Jersey City Is Growing Leafy Greens for $17 Per Pound to Give Away for 'Free'
The city will spend close to $1 million building vertical gardens to provide produce for its healthy eating programs.
Sometimes you have to spend some green to make some green.
On Wednesday the city council of Jersey City, New Jersey will vote on awarding a three-year, $1 million contract to the company AeroFarms to build 11 vertical gardens on city properties. The company estimates it will be able to churn out 19,000 pounds of leafy greens a year from these installations, which will then be distributed for free to city residents.
Steven Fulop, the city's mayor, told NJ.com that the farms would produce vegetables for city-run healthy eating programs. Residents would register for these programs to receive the free produce, on the possible condition that they would be required to attend healthy eating classes and/or have their diets and health monitored.
"It is going to be oriented towards diet, healthy eating and making people more aware of what they are putting into their body," Fulop said. "We are going to be hopefully changing outcomes of how people eat and live which ultimately changes life expectancy."
The $70 million hole the coronavirus pandemic has blown in the city's budget only makes the AeroFarms contract more valuable, the mayor told the news site, given how obesity can compound COVID-19. "We feel it is more important than ever to focus on food access and education," he said.
The "we'd be stupid not to do it" attitude is encouraging. The cost and overall concept of the program raises a few concerns, however.
According to AeroFarms' estimate, it will be able to produce about 58,000 pounds of produce over the life of its three-year contract.
This means that the city is paying $17 per pound of leafy vegetables produced. Even if one excludes the construction costs of the vertical farms (which would presumably be usable after the three-year contract ends), it's still paying a little over $7 per pound of produce.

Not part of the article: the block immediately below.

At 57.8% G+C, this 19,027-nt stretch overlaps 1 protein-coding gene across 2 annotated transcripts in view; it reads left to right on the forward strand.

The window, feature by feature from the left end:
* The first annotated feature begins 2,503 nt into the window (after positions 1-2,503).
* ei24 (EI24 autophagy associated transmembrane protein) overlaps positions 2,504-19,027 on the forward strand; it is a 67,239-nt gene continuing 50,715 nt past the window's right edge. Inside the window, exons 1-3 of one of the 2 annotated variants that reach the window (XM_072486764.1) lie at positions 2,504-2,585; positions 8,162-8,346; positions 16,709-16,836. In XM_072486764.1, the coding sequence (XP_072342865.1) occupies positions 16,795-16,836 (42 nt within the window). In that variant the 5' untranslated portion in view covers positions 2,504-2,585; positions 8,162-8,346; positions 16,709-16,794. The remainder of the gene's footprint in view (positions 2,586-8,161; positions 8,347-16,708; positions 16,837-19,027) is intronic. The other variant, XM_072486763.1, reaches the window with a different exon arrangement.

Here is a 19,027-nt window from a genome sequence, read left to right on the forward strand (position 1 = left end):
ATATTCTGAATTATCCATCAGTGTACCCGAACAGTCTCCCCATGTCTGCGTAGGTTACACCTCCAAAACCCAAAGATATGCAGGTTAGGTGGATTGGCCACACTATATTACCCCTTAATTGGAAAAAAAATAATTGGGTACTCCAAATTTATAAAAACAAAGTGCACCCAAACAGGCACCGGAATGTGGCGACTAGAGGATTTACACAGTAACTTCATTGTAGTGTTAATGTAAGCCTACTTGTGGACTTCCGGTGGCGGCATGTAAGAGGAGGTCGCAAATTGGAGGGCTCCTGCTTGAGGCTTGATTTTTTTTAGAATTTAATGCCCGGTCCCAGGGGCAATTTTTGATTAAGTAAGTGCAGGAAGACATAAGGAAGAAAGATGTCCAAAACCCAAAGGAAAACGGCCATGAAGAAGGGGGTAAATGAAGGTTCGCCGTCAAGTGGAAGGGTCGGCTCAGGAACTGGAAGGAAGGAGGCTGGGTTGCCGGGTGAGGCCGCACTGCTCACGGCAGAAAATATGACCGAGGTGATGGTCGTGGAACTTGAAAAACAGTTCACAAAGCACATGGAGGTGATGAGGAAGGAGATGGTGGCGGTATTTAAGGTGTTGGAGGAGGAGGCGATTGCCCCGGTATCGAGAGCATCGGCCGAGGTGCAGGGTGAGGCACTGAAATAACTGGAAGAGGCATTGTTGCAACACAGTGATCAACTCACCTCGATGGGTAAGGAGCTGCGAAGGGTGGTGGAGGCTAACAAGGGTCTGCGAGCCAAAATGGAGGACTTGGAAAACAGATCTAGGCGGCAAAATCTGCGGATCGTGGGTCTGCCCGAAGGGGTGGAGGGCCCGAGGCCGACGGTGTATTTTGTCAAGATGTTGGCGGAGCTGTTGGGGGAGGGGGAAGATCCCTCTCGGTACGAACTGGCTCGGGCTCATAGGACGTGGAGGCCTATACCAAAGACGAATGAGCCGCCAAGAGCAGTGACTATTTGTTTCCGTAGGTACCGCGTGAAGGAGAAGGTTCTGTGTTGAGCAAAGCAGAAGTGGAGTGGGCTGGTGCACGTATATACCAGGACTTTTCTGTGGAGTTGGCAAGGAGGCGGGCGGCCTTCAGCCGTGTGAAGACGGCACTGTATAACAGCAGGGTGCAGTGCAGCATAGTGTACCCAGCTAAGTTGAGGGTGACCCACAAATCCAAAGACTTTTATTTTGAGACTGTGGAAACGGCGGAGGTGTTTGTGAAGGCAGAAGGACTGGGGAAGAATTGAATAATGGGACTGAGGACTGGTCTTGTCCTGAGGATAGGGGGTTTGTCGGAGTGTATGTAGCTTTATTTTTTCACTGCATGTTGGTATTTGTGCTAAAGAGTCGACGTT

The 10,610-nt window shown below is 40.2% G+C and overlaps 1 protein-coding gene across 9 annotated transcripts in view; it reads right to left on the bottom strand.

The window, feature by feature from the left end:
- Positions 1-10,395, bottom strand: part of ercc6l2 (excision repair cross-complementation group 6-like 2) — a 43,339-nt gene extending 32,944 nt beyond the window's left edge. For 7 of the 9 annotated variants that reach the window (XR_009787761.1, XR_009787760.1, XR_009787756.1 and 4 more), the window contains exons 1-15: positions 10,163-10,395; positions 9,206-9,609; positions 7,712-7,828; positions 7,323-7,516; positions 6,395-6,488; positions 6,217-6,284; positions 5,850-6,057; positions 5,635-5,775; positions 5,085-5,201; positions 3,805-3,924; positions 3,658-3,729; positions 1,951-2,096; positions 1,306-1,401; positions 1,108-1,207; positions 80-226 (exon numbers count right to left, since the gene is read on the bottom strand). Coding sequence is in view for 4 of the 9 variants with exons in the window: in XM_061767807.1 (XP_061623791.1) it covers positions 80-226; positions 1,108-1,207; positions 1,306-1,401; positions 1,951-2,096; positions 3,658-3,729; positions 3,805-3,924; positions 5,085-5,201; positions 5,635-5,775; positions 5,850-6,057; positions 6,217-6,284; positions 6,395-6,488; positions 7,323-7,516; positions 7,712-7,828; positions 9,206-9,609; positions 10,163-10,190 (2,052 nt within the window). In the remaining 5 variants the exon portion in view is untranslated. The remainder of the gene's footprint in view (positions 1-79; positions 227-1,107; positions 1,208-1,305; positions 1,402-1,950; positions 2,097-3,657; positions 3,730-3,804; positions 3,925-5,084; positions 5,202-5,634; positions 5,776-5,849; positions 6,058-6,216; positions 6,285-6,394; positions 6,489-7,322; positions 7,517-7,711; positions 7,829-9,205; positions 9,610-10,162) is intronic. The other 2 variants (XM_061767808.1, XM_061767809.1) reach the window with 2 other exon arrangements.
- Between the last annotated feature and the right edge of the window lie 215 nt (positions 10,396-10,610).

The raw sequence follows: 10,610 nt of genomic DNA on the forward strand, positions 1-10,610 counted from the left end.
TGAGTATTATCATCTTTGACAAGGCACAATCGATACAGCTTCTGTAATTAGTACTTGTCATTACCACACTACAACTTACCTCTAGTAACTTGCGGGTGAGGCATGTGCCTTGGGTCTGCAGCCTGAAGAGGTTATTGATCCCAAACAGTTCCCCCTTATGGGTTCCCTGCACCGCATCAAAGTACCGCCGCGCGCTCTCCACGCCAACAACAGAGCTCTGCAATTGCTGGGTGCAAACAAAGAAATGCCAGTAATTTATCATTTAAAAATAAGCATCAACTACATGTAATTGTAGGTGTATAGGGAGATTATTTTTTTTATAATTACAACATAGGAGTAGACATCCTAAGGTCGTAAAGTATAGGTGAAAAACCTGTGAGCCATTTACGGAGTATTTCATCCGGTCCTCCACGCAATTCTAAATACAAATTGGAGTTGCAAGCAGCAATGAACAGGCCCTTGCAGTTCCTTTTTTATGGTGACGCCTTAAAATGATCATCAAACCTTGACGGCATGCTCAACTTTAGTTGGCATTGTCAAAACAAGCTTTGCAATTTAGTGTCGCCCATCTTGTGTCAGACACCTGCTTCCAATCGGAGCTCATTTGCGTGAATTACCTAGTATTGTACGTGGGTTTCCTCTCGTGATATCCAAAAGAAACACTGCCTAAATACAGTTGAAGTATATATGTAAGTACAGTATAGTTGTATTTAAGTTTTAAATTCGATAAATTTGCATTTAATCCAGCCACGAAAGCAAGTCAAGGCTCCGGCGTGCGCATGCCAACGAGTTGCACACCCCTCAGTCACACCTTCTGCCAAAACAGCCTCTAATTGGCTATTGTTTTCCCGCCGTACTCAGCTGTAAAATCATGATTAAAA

If the city were really so keen on improving the diets of its residents, it would probably be far cheaper for it to just buy produce from local grocers and then give it away.
Indeed, the city staff who evaluated AeroFarms' 2019 bid for the city's vertical farming contract (the only one the city ended up receiving) expressed concern about its costs, particularly given that the city wouldn't retain ownership of the vertical garden units.
The idea of bringing vertical farming to Jersey City is part of a broader initiative of the Swiss-based World Economic Forum to create public-private partnerships that will "design and support socially vibrant, and health and well-being centric communities in cities."
AeroFarms' method of vertical farming, which grows plants inside without the need for sunlight or soil and uses very little water, apparently fits into this broad vision. The World Economic Forum has been touting the promise of vertical farming since at least 2015.
Yet in that time, more boring improvements in agricultural technology have been at work boosting crop production while using less land. That's improved sustainability while driving down prices.
It's quite possible that one day, vertical urban farms will be a far more efficient option. Unfortunately, that day isn't here yet.